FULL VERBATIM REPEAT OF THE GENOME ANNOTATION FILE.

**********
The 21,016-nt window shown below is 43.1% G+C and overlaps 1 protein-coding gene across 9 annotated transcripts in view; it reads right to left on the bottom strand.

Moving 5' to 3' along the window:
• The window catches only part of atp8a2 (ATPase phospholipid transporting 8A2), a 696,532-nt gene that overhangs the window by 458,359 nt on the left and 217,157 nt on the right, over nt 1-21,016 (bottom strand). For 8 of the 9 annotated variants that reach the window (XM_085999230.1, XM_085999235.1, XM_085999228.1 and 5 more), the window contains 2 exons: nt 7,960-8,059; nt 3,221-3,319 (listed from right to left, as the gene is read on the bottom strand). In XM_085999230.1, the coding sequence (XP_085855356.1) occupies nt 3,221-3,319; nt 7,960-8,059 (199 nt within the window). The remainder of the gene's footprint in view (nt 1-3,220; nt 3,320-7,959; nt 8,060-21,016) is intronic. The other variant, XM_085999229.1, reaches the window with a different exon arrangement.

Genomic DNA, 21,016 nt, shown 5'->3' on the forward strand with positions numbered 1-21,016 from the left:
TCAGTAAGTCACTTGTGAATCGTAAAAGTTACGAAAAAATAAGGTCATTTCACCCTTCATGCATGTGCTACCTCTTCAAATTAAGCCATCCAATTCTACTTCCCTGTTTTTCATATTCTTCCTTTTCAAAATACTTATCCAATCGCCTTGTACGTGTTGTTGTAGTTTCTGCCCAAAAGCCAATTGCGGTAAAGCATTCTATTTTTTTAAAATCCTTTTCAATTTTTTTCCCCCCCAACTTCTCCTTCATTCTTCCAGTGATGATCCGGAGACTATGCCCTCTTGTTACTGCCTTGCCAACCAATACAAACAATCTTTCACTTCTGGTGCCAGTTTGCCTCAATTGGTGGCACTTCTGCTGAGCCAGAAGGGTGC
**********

The 21,016-nt window shown below is 43.1% G+C and overlaps 1 protein-coding gene across 9 annotated transcripts in view; it reads right to left on the bottom strand.

Moving 5' to 3' along the window:
• The window catches only part of atp8a2 (ATPase phospholipid transporting 8A2), a 696,532-nt gene that overhangs the window by 458,359 nt on the left and 217,157 nt on the right, over nt 1-21,016 (bottom strand). For 8 of the 9 annotated variants that reach the window (XM_085999230.1, XM_085999235.1, XM_085999228.1 and 5 more), the window contains 2 exons: nt 7,960-8,059; nt 3,221-3,319 (listed from right to left, as the gene is read on the bottom strand). In XM_085999230.1, the coding sequence (XP_085855356.1) occupies nt 3,221-3,319; nt 7,960-8,059 (199 nt within the window). The remainder of the gene's footprint in view (nt 1-3,220; nt 3,320-7,959; nt 8,060-21,016) is intronic. The other variant, XM_085999229.1, reaches the window with a different exon arrangement.

Genomic DNA, 21,016 nt, shown 5'->3' on the forward strand with positions numbered 1-21,016 from the left:
TCAGTAAGTCACTTGTGAATCGTAAAAGTTACGAAAAAATAAGGTCATTTCACCCTTCATGCATGTGCTACCTCTTCAAATTAAGCCATCCAATTCTACTTCCCTGTTTTTCATATTCTTCCTTTTCAAAATACTTATCCAATCGCCTTGTACGTGTTGTTGTAGTTTCTGCCCAAAAGCCAATTGCGGTAAAGCATTCTATTTTTTTAAAATCCTTTTCAATTTTTTTCCCCCCCAACTTCTCCTTCATTCTTCCAGTGATGATCCGGAGACTATGCCCTCTTGTTACTGCCTTGCCAACCAATACAAACAATCTTTCACTTCTGGTGCCAGTTTGCCTCAATTGGTGGCACTTCTGCTGAGCCAGAAGGGTGC